My math and reading scores were sub-par by arduous, irrelevant, and annoying Indian parental standards. Therefore I’ll attribute my acceptance to NYU, my dream school, and my dream life, to writing that essay. I went to high school in Kansas and akin to Dorothy, New York City was to be both my Oz and my home. It was writing that got me there. FYI: Alison Tugwell, author of “Word Awakening” has also called NYC home.

My passion for writing experienced a resurgence while studying in Buenos Aires circa July 2010. An intense and passionate love affair gave birth to the single piece of writing of which I am most proud and has been read aloud to all but an audience of two.

Reading “Word Awakening” has not only inspired penning new work but revisiting what my then Creative Writing professor described as “a long vivid piece on the ephemeral nature of connections one makes while abroad.” A very eloquent way of describing the 20+ graphic pages that poured out about this insanely beautiful girl who had taken a particular interest in me.

In her recommendation letter, my professor also had this to say “Akshay Ramanathan has a refreshingly individual and ingenious approach to literature and writing. He proved to have remarkable talent. His pieces were striking and memorable, ranging from sharp chronicles of local everyday life to a multi-media experiment on travel abroad. Akshay is always experimenting with new forms and yet he also has an inner drive to assure that the result works on its own in the public eye. He revised consistently, listened, and gave critiques constructively, and at bottom was motivated to evolve as a writer. I have complete confidence that Akshay Ramanathan would contribute valuably to any field involving creative thinking and writing.”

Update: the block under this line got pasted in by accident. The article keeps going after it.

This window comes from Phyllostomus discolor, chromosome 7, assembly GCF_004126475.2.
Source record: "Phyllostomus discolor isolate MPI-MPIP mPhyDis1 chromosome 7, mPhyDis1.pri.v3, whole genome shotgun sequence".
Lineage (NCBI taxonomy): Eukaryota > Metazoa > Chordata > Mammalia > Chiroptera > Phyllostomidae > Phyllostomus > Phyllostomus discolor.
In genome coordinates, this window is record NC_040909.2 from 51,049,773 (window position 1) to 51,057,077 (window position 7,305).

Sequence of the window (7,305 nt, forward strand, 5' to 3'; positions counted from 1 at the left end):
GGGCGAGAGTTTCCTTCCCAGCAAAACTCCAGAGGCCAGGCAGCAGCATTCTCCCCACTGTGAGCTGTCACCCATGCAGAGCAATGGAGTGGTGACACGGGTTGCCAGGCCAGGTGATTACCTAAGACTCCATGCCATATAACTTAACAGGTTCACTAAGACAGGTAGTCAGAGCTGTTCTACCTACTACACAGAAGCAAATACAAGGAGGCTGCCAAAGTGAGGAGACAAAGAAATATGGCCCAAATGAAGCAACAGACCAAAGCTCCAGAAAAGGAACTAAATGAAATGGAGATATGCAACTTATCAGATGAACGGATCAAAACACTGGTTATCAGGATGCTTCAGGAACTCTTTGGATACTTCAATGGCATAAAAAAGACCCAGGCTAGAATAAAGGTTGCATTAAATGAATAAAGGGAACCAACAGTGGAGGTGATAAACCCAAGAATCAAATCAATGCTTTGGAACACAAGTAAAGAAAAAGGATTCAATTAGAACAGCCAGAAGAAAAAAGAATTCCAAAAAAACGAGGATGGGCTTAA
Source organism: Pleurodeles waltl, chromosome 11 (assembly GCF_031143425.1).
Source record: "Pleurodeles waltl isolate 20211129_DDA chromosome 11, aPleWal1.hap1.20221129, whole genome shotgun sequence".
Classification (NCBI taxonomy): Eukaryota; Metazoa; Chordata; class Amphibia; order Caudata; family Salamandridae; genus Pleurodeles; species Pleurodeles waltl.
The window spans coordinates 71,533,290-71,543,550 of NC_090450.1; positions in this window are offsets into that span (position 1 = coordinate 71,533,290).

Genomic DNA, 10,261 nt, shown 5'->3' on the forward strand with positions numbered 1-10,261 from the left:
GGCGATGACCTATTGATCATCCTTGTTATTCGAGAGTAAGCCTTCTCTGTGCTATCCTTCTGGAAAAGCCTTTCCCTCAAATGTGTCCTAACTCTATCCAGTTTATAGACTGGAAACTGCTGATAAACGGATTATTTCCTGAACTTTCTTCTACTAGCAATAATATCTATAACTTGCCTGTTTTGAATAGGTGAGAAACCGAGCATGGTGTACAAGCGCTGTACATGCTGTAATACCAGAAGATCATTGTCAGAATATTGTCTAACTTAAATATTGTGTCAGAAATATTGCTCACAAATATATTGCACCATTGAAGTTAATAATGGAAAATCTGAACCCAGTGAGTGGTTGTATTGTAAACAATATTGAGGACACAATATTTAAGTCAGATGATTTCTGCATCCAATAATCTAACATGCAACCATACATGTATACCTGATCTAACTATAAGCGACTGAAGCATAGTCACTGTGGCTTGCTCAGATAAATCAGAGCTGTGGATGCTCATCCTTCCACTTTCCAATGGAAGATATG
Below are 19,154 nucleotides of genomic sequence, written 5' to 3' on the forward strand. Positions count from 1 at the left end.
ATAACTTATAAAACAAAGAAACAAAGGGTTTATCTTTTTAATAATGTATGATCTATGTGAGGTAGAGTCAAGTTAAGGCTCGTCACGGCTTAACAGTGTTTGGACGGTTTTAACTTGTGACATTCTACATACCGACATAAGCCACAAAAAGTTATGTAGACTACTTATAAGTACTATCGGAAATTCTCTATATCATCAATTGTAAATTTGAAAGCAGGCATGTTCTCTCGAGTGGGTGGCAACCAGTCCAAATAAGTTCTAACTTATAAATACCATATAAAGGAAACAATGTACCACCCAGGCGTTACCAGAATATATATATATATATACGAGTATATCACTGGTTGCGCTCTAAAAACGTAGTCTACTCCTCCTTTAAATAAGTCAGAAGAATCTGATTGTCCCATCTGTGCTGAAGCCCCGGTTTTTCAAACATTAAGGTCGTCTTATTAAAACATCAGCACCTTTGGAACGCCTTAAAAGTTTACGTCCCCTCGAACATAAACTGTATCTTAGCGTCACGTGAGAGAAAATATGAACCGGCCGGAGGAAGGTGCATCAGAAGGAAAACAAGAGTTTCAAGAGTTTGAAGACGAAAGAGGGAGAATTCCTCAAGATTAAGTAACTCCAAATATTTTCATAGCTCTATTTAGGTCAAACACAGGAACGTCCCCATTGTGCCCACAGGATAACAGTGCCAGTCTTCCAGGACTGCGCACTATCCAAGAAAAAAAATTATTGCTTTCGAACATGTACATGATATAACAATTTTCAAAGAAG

I share this with you, to yes, absolutely, and undoubtedly tell you how cool I am, to rave about this accomplishment, to blowtorch my better humble self. NO!! Not for a second!

I share this with you because I was not confident and frankly convinced that even after her recommendation, I was not and could not be a writer. That I couldn’t write. That my moment had come and gone. And that all that was left “was the scent of her perfume on my pillow and forgotten articles of clothes and pieces of jewelry, evidence that she wasn’t just a dream.” I thought that was it, but little did I know it was only the beginning.

Now 10+ years later, “Word Awakening” has stirred my soul in such a manner that leaves me wondering, “What happened to that person? What happened to the younger, gentler, and wider-eyed me that soaked up the world like the sand does the sun?”

I ask you to ask yourself, what words are on your lips but remain latent? What message meets you in the dark, that you are scared to confront? What words must be awakened for you to fulfill who you were meant to be?

I urge, employee, and submit to you that if you take an active approach to read this book, which provides practical writing prompts and directions, within the context of the author's personal journey, you will emerge yourself a different and more matured and evolved human. And with you will come to a story, your story, and your words will be awakened.

Bottom line. Read “Word Awakening: Stop Writer’s Block and Start Creating Impact Now” by Alison Tugwell.